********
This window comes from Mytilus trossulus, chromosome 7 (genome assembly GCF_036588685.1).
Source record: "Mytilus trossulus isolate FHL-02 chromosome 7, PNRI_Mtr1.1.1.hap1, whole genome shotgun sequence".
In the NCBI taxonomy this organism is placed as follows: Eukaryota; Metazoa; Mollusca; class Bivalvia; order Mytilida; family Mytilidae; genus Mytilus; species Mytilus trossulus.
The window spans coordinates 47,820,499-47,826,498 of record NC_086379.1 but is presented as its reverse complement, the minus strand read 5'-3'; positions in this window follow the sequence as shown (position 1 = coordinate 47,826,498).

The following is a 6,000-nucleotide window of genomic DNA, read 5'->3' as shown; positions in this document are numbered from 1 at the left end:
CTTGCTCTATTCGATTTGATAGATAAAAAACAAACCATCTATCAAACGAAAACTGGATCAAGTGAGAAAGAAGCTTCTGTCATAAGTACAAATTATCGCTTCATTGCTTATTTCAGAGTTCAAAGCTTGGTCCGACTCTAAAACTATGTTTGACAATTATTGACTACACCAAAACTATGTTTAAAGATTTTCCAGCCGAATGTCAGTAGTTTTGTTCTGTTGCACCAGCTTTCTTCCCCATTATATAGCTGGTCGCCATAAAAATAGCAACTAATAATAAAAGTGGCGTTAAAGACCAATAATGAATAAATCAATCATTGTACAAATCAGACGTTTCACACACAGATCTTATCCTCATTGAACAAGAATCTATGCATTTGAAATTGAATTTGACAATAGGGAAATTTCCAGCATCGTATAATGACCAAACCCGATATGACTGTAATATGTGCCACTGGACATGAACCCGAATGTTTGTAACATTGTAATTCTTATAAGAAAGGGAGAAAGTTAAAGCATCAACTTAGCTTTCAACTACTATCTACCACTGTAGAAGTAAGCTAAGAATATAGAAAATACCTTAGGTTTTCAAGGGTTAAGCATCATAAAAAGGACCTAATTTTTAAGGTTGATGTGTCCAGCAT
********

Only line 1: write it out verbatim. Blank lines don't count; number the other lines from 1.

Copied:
This window comes from Mytilus trossulus, chromosome 7 (genome assembly GCF_036588685.1).